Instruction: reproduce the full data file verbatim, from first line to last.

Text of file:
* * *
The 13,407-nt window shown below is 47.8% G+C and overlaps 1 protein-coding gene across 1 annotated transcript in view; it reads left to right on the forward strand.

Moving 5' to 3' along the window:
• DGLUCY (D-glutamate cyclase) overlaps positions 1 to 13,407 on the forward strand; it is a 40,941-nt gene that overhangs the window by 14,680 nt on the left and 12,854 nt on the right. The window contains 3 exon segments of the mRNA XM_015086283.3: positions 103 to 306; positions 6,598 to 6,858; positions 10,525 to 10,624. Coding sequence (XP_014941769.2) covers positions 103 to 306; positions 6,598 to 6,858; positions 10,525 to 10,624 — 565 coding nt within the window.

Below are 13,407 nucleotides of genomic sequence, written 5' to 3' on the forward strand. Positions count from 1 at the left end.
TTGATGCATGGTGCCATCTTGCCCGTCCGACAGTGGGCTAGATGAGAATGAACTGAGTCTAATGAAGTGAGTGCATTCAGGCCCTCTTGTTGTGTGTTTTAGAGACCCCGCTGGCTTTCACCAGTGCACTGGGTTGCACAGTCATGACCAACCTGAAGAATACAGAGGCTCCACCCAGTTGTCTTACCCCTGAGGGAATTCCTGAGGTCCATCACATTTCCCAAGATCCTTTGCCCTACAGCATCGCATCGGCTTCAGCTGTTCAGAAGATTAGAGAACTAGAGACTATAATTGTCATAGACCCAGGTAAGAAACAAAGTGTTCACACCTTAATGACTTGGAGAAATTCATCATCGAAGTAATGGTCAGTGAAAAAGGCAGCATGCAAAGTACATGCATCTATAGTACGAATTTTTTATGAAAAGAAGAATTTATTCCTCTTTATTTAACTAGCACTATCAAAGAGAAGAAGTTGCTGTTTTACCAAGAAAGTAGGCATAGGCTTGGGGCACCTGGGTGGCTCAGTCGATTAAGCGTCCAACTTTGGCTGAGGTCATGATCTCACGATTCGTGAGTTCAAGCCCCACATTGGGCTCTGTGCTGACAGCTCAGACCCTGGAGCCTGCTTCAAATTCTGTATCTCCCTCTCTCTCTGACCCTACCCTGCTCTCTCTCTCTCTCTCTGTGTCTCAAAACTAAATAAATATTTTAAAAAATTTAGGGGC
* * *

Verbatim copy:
The 13,407-nt window shown below is 47.8% G+C and overlaps 1 protein-coding gene across 1 annotated transcript in view; it reads left to right on the forward strand.

Moving 5' to 3' along the window:
• DGLUCY (D-glutamate cyclase) overlaps positions 1 to 13,407 on the forward strand; it is a 40,941-nt gene that overhangs the window by 14,680 nt on the left and 12,854 nt on the right. The window contains 3 exon segments of the mRNA XM_015086283.3: positions 103 to 306; positions 6,598 to 6,858; positions 10,525 to 10,624. Coding sequence (XP_014941769.2) covers positions 103 to 306; positions 6,598 to 6,858; positions 10,525 to 10,624 — 565 coding nt within the window.

Below are 13,407 nucleotides of genomic sequence, written 5' to 3' on the forward strand. Positions count from 1 at the left end.
TTGATGCATGGTGCCATCTTGCCCGTCCGACAGTGGGCTAGATGAGAATGAACTGAGTCTAATGAAGTGAGTGCATTCAGGCCCTCTTGTTGTGTGTTTTAGAGACCCCGCTGGCTTTCACCAGTGCACTGGGTTGCACAGTCATGACCAACCTGAAGAATACAGAGGCTCCACCCAGTTGTCTTACCCCTGAGGGAATTCCTGAGGTCCATCACATTTCCCAAGATCCTTTGCCCTACAGCATCGCATCGGCTTCAGCTGTTCAGAAGATTAGAGAACTAGAGACTATAATTGTCATAGACCCAGGTAAGAAACAAAGTGTTCACACCTTAATGACTTGGAGAAATTCATCATCGAAGTAATGGTCAGTGAAAAAGGCAGCATGCAAAGTACATGCATCTATAGTACGAATTTTTTATGAAAAGAAGAATTTATTCCTCTTTATTTAACTAGCACTATCAAAGAGAAGAAGTTGCTGTTTTACCAAGAAAGTAGGCATAGGCTTGGGGCACCTGGGTGGCTCAGTCGATTAAGCGTCCAACTTTGGCTGAGGTCATGATCTCACGATTCGTGAGTTCAAGCCCCACATTGGGCTCTGTGCTGACAGCTCAGACCCTGGAGCCTGCTTCAAATTCTGTATCTCCCTCTCTCTCTGACCCTACCCTGCTCTCTCTCTCTCTCTCTGTGTCTCAAAACTAAATAAATATTTTAAAAAATTTAGGGGC